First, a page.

Researchers find medical inpatients with unhealthy alcohol use may benefit from brief intervention

Apr 23, 2009

Researchers at Boston University School of Medicine (BUSM) have found that some medical inpatients with unhealthy alcohol use may benefit from a brief intervention. The BUSM study appears in the May issue of Journal of Studies on Alcohol and Drugs.

"Brief intervention shows promise for increasing receipt of treatment among alcohol-dependent women, particularly those with higher or an alcohol- attributable diagnosis," said lead author Richard Saitz, MD, MPH, FACP, FASAM, professor of medicine and epidemiology at BUSM and director of the Clinical Research and Education Unit at Boston Medical Center. "The intervention also shows promise for younger men with dependence and for decreasing consumption among those with nondependent, unhealthy alcohol use."

Screening and brief intervention for all adults with unhealthy alcohol use is recommended. Brief intervention has proven efficacy in decreasing and related consequences only in outpatients with unhealthy, but not dependent alcohol use. In the few inpatient studies on brief intervention, results were generally negative, making it likely that brief intervention has efficacy only in certain people and settings.

Of the 341 study participants, most had dependence and about half received motivational counseling sessions. Among subjects with nondependent, unhealthy alcohol use, brief intervention was significantly associated with fewer drinks per day and better physical health-related quality of life at three months. However, among those with dependence, intervention was associated with worse physical health-related quality of life and more hospital use and no changes in drinking. In adjusted analysis among those with and without dependence, brief intervention was not associated with mental health-related quality of life, alcohol problems or readiness to change.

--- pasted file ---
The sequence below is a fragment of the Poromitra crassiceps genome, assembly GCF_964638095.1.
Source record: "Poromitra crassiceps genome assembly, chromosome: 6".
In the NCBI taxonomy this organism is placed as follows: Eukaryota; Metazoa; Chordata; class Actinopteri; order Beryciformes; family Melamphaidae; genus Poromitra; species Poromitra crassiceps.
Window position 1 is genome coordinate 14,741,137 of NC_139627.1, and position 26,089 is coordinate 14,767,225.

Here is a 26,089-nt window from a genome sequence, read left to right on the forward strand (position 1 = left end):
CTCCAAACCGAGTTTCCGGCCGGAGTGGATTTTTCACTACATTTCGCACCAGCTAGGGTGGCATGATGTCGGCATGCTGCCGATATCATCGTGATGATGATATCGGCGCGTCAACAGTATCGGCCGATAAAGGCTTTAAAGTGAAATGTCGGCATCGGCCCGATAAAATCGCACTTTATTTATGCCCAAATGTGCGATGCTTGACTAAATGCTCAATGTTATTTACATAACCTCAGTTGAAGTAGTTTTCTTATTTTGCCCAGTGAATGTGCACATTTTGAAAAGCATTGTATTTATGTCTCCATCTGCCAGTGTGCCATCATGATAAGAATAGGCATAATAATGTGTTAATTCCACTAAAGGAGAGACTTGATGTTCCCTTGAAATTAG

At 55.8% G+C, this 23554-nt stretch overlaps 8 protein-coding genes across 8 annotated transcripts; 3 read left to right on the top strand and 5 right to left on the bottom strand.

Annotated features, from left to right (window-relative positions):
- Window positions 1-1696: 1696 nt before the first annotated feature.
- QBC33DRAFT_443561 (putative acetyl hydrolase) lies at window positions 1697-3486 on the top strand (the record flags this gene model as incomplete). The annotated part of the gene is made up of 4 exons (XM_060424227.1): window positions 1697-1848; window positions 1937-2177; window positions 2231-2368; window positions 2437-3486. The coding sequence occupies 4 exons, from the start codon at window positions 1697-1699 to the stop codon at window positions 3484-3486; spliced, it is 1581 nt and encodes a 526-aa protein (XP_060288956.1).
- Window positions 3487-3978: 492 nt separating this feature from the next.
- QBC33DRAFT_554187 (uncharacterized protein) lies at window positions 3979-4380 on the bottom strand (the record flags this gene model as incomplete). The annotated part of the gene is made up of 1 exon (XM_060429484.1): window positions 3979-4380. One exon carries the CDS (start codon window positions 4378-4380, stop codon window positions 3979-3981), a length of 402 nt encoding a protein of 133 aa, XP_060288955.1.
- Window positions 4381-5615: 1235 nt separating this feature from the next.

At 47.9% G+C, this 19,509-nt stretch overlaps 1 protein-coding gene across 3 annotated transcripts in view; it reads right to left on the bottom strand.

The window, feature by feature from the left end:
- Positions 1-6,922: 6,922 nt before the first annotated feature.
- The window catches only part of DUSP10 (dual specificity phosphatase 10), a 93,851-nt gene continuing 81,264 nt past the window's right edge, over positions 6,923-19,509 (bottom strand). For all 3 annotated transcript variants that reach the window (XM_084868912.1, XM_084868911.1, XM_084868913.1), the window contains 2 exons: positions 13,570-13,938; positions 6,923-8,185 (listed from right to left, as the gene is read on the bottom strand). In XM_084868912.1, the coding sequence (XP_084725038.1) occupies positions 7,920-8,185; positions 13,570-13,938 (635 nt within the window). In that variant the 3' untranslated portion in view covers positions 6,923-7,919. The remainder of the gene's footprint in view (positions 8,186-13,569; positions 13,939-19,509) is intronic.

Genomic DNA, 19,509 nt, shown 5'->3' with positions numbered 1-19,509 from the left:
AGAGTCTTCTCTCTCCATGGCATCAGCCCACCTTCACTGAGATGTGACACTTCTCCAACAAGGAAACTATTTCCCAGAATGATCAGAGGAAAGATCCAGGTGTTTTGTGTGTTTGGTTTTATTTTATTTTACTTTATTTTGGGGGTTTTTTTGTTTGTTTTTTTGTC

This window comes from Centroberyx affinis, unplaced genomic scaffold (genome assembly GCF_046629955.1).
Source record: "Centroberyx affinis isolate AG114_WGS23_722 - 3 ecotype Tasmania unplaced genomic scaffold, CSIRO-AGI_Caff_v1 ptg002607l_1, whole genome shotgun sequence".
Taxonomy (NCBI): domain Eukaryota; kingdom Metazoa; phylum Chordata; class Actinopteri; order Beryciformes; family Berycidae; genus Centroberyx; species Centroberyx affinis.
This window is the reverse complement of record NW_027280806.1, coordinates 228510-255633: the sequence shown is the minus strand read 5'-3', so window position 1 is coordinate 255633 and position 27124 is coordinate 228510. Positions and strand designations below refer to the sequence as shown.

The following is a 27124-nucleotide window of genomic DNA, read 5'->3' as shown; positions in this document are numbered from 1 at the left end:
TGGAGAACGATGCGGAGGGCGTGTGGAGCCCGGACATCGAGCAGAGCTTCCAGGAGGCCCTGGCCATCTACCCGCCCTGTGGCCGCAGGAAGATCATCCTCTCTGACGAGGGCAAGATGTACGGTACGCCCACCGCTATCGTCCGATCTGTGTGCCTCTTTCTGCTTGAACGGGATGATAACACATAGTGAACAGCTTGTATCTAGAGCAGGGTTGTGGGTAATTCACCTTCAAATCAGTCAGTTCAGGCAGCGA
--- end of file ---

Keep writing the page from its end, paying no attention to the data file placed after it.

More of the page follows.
Researchers further stated that contrary to their hypotheses; brief intervention had little effect on alcohol consumption. The dependent and nondependent groups had lower consumption at follow-up than at study entry. Factors other than, or in addition to, the brief intervention may have played a role in decreasing consumption, such as the subjects' medical illnesses, hospitalization and related services, natural history, regression to the mean, and a detailed research assessment of alcohol use that may have motivated change.

Source: Boston University

Explore further: More than one-third of kids in England are overweight/obese

add to favorites email to friend print save as pdf

Related Stories

Intervention method reduces binge drinking

Jan 30, 2009

Brief but personal intervention reduces drinking among risky college drinkers, according to a research study at The University of Texas School of Public Health. Results of the study will be published in the February issue ...

Researchers: Program discourages HIV transmission in Russia

Jul 11, 2008

(Boston)-Researchers from Boston University School of Medicine (BUSM) and Boston Medical Center (BMC) found that sexual behavior counseling during drug addiction treatment should be considered an important component among ...

Fetal alcohol study uncovers new facts

Jan 23, 2007

U.S. medical researchers have found cholesterol supplementation prevents fetal alcohol spectrum defects in alcohol-exposed zebra fish embryos.

Recommended for you

Can Lean Management improve hospitals?

58 minutes ago

Waiting times in hospital emergency departments could be cut with the introduction of Lean Management and Six Sigma techniques according to new research.

Research finds 90 percent of home chefs contaminate food

1 hour ago

If you're gearing up for a big Super Bowl bash, you might want to consult the best food-handling practices before preparing that feast. New research from Kansas State University finds that most home chefs drop the ball on ...

Unique EarlyBird study set for historic third phase

3 hours ago

A unique study which has followed 300 young people from age five since 2000, has received backing for a third phase which will see it become the first study of its kind in the world to track the same group ...

User comments : 0

Please sign in to add a comment. Registration is free, and takes less than a minute. Read more

Click here to reset your password.
Sign in to get notified via email when new comments are made.